When official interest rates are as near zero as they are now, the Fed can’t offset deflationary forces with interest rate cuts to keep inflation-adjusted private borrowing costs down. But an inflation target would convey to the public that officials will use other means, like the Fed’s balance sheet, to prevent prices from falling and also keep inflation expectations from falling too low.

A target might also ease concerns that expansionary fiscal and monetary policy now will sow the seeds of an inflationary outbreak later, and would provide officials a framework with which to eventually unwind their credit programs and rate reductions.

Targets might also head off any friction between the Board of Governors and FOMC. According to Tuesday’s minutes, a “few” FOMC participants wanted the Fed to consider reserve targets to better coordinate between the Board — which sets new lending facilities — and the FOMC, which controls open market operations.

Thursday, January 8, 2009

Bob McTeer on Central Bank Transparency

Here's the link to his interesting post. He puts it in verse:
Transparency is currently a central banker cause
But it reminds me too much of sausages and laws
I think translucence, like my shower door, is a good compromise
It lets in the light but keeps out the flies

Wednesday, January 7, 2009

Bob Lucas on the Best Stimulus Plan: Monetary Policy

The Wall Street Journal has an article written by Bob Lucas (HT Selva Brasilis) that discusses the role of monetary policy during the current recession and supports the stance of Fed Chairman Bernanke. Here's the main point of the article:
There are many ways to stimulate spending, and many of these methods are now under serious consideration. How could it be otherwise? But monetary policy as Mr. Bernanke implements it has been the most helpful counter-recession action taken to date, in my opinion, and it will continue to have many advantages in future months. It is fast and flexible. There is no other way that so much cash could have been put into the system as fast as this $600 billion was, and if necessary it can be taken out just as quickly. The cash comes in the form of loans. It entails no new government enterprises, no government equity positions in private enterprises, no price fixing or other controls on the operation of individual businesses, and no government role in the allocation of capital across different activities. These seem to me important virtues.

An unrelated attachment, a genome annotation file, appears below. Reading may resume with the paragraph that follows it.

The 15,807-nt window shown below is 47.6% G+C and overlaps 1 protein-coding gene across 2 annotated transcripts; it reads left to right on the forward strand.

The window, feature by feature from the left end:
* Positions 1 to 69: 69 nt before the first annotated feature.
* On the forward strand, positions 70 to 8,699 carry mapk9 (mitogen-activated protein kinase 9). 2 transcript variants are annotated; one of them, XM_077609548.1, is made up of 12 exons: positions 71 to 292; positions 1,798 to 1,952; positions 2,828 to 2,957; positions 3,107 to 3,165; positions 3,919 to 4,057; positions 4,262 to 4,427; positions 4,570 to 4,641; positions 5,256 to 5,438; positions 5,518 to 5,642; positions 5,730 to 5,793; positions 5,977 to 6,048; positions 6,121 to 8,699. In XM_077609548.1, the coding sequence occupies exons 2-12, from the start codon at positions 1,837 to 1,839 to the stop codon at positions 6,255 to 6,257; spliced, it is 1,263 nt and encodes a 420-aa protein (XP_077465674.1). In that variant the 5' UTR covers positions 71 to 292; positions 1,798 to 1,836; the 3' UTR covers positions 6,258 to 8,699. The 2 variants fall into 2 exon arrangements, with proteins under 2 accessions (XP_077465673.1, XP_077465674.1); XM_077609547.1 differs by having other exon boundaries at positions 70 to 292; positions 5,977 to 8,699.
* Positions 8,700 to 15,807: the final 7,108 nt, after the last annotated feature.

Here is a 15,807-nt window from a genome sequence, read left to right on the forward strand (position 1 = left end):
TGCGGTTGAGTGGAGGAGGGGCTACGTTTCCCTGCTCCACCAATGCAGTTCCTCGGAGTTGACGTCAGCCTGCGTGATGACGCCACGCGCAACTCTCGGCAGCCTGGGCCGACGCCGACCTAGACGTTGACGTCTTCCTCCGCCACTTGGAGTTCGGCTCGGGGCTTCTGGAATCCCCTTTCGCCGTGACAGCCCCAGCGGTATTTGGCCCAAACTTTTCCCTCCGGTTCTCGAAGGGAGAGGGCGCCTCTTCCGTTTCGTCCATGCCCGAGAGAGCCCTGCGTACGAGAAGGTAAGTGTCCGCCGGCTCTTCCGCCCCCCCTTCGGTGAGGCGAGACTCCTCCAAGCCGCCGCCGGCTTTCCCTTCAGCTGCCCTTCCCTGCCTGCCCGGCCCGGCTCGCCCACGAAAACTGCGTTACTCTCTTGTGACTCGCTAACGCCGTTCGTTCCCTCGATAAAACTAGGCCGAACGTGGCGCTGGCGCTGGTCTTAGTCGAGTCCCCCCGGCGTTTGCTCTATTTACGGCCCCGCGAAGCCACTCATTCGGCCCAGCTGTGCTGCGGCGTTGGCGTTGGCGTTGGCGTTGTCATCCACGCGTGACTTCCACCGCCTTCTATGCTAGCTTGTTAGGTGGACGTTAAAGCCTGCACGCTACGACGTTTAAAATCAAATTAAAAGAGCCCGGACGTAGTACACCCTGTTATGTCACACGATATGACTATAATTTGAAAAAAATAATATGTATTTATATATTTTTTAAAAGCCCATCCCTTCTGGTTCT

Ed Glaeser on the Fiscal Stimulus Package

Ed Glaeser wrote a nice piece on the risks and opportunities with a fiscal stimulus package. Here's one of his suggentions:
The best way to make sure that a vast stimulus package doesn't turn into a federal boondoggle bonanza is for that money to go directly to private citizens and local governments. Reducing payroll taxes for middle- and lower-income people harkens back to the Jacksonian idea of small-government egalitarianism. Shoring up the balance sheets of state and local governments would help ensure that those governments don't make the downturn worse by cutting spending during a recession.

Friday, January 2, 2009

Central Bank Communication & Monetary Policy

An interesting survey article by Blinder, Ehrmann, Fratzscher, De Haan and Jansen that appeared in the Journal of Economic Literature of December 2008 talks about how central bank communication has been shown to be an important component of the monetary policy toolbox:
Over the last two decades, communication has become an increasingly important aspect of monetary policy. These real-world developments have spawned a huge new scholarly literature on central bank communication—mostly empirical, and almost all of it written in this decade. We survey this ever-growing literature. The evidence suggests that communication can be an important and powerful part of the central bank’s toolkit since it has the ability to move financial markets, to enhance the predictability of monetary policy decisions, and potentially to help achieve central banks’ macroeconomic objectives. However, the large variation in communication strategies across central banks suggests that a consensus has yet to emerge on what constitutes an optimal communication strategy.